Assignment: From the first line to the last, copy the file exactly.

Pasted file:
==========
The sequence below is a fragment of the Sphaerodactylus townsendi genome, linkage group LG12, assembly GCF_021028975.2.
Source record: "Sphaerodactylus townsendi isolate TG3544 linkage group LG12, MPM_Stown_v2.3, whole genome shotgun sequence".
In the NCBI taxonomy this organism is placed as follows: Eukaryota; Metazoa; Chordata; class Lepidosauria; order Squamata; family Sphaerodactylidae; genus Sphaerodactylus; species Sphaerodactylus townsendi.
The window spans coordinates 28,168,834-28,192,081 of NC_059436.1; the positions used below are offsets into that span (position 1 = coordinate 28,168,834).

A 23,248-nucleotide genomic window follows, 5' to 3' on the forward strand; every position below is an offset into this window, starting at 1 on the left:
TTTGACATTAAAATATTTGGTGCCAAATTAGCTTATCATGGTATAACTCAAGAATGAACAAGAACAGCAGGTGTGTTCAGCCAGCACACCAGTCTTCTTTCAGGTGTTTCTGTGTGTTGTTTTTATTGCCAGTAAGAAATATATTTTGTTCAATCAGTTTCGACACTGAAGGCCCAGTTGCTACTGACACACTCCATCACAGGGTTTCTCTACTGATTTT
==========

The sequence below is a fragment of the Sphaerodactylus townsendi genome, linkage group LG12, assembly GCF_021028975.2.
Source record: "Sphaerodactylus townsendi isolate TG3544 linkage group LG12, MPM_Stown_v2.3, whole genome shotgun sequence".
In the NCBI taxonomy this organism is placed as follows: Eukaryota; Metazoa; Chordata; class Lepidosauria; order Squamata; family Sphaerodactylidae; genus Sphaerodactylus; species Sphaerodactylus townsendi.
The window spans coordinates 28,168,834-28,192,081 of NC_059436.1; the positions used below are offsets into that span (position 1 = coordinate 28,168,834).

A 23,248-nucleotide genomic window follows, 5' to 3' on the forward strand; every position below is an offset into this window, starting at 1 on the left:
TTTGACATTAAAATATTTGGTGCCAAATTAGCTTATCATGGTATAACTCAAGAATGAACAAGAACAGCAGGTGTGTTCAGCCAGCACACCAGTCTTCTTTCAGGTGTTTCTGTGTGTTGTTTTTATTGCCAGTAAGAAATATATTTTGTTCAATCAGTTTCGACACTGAAGGCCCAGTTGCTACTGACACACTCCATCACAGGGTTTCTCTACTGATTTT